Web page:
### Appendix: More things one can compute...

These things are optional, but here are some extra things one can compute.

**Baryon temperature: **We have made the approximation that the baryon temperature is always the same. This is a decent approximation (given all the other approximations we use), but if you want to do it more properly then we can compute this. In the absence of interactions the temperature a plasma of non-relativistic particles goes down as $T\propto 1/a^2$ (as non-relativistic kinetic energy is $\frac{p^2}{2m}$ compared to $p$ for photons and $p \propto 1/a$), but in the early Universe interactions with photons keep it having the same temperature as photons. We can compute the temperature from the Boltzmann equation (just as we did for photons as the 0th order solution), but it also follows from the first law of thermodynamics. The result is
$$\frac{dT_b}{dx} + 2T_b = - 2\frac{\mu}{m_e}\frac{d\tau}{dx}(T - T_b)$$
where the last term is energy injection from interactions with the photons. When $\tau^\prime \gg 1$ the equation forces $T_b \approx T$. Above $\mu$ is the mean molecular weight including free electrons and all ions of H and He as function of time (but its good enough to just take $\mu = (1-Y_p)m_H$). This equation has to be solved together with the Peebles equation (which depends on $T_b$) with the initial condition $T_b(x_{\rm ini}) = T(x_{\rm ini}) = T_{\rm CMB 0} e^{-x_{\rm ini}}$.

**Improving recombination accuracy: **One way to improve the accuracy of the recombination calculation is to include a fudge factor in the Peebles equation (this is what Recfast does). The value of this has been found by comparing to more accurate calculations (which take way too long to be used in a Boltzmann code). This amounts to replacing $\alpha_2$ with $f\alpha_2$ where $f$ is the so-called fudge factor. The best value for this is around $1.14$ for Recfast (and probably a bit higher for us). Including this and the point above you should be able to match the Recfast results for $X_e$ and $T_b$ very well. There will still be some discrepancies though around the time when Helium becomes neutral since our treatment of Helium is done with the approximative Saha equations. If you want to compare with Recfast you can download and run it from this page. This output of this code is $X_e$ and $T_b$ which can be directly compared to your results.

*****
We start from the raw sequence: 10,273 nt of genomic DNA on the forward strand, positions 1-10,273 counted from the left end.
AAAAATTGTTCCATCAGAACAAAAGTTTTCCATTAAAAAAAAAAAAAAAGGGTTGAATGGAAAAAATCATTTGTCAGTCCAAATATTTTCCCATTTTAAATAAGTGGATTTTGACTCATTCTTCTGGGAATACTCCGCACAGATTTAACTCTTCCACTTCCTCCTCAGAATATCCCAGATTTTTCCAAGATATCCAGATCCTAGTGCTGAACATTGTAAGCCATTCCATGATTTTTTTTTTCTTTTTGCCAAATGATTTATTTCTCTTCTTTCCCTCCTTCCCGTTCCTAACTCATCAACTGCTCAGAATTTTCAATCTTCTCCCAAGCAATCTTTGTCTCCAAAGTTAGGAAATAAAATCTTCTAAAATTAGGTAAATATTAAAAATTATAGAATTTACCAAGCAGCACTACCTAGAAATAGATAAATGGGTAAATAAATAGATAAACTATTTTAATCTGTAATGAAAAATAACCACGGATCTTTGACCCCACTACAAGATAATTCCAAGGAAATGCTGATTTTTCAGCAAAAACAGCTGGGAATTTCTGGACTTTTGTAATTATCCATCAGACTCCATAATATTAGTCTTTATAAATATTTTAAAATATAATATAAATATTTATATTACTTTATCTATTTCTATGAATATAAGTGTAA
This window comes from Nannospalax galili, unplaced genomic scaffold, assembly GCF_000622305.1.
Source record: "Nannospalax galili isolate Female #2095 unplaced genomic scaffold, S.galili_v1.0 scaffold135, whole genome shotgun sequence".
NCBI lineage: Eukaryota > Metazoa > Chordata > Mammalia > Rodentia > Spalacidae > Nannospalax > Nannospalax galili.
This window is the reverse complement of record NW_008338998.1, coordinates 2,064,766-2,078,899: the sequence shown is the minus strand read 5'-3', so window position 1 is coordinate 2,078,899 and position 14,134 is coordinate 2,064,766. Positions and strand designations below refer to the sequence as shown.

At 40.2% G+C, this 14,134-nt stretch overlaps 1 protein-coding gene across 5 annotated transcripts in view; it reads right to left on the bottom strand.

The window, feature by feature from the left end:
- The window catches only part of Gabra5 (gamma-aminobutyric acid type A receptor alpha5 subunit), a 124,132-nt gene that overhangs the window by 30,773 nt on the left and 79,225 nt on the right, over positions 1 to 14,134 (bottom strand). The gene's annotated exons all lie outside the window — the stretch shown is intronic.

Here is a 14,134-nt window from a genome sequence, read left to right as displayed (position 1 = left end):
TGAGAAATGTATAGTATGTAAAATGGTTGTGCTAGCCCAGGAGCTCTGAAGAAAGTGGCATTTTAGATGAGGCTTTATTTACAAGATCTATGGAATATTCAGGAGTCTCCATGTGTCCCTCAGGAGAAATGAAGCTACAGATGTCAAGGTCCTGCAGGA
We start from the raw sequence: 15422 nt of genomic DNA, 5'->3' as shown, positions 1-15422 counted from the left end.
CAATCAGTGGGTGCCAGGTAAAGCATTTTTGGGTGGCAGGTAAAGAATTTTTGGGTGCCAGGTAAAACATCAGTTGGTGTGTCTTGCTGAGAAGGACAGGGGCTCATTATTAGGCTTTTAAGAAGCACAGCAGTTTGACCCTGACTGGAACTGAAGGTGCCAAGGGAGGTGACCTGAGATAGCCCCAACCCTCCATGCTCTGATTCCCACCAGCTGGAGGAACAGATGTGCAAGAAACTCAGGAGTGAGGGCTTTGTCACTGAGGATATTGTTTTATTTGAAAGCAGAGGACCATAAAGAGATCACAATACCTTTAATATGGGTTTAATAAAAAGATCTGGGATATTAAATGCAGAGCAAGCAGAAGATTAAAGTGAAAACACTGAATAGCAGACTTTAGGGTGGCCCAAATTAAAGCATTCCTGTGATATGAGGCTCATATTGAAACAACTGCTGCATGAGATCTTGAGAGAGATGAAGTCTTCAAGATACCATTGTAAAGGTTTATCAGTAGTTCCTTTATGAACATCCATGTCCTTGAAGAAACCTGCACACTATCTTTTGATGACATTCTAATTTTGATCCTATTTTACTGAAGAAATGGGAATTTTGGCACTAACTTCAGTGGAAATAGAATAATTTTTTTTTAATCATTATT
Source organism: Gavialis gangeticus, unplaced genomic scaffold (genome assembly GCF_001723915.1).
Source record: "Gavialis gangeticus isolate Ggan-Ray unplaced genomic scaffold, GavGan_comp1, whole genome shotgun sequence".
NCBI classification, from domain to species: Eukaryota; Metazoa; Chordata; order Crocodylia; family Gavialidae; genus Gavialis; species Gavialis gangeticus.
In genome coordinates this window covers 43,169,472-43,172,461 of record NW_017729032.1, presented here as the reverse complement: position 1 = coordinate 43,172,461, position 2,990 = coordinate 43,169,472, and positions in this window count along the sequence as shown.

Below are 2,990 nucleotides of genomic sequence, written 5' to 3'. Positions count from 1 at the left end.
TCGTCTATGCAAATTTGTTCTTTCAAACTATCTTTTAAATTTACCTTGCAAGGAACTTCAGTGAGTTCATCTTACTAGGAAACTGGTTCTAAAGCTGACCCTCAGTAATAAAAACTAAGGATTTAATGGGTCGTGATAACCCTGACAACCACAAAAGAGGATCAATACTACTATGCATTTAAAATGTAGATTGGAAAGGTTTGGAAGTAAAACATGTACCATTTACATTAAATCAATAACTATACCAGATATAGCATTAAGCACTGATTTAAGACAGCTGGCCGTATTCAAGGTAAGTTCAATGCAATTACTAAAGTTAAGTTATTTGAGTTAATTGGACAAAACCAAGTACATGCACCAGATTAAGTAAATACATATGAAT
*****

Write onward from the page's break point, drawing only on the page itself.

**Baryon optical depth: **In addition to the optical depth for the photons we can likewise compute an optical depth for the baryons:
$$\frac{d\tau_b}{dx} = -\frac{cR\sigma_Tn_e}{H} = R\frac{d\tau}{dx}$$
where $R = \frac{4\Omega_{\gamma 0}}{3\Omega_{b 0} a}$. When $\tau = 1$ the photons decouple and stop noticing the baryons and when $\tau_b = 1$ the baryons stop noticing the photons. Since there are so many more photons than baryons the baryons decouple a bit later than the photons. If you include reionization you should compute these with the no-reionization $\tau$ (just compute both at the same time).

**The sound horizon:**
$$r_s(x) = \int_0^a \frac{c_s dt}{a} = \int_{-\infty}^x \frac{c_s dx}{\mathcal{H}}$$
where $c_s = c \sqrt{\frac{R}{3(1+R)}}$. Evaluating this when $x = x_*$ ($\tau(x_*) = 1$) we get the sound horizon at the last scattering surface (the scale that is imprinted in the CMB and in the large scale structure of the Universe).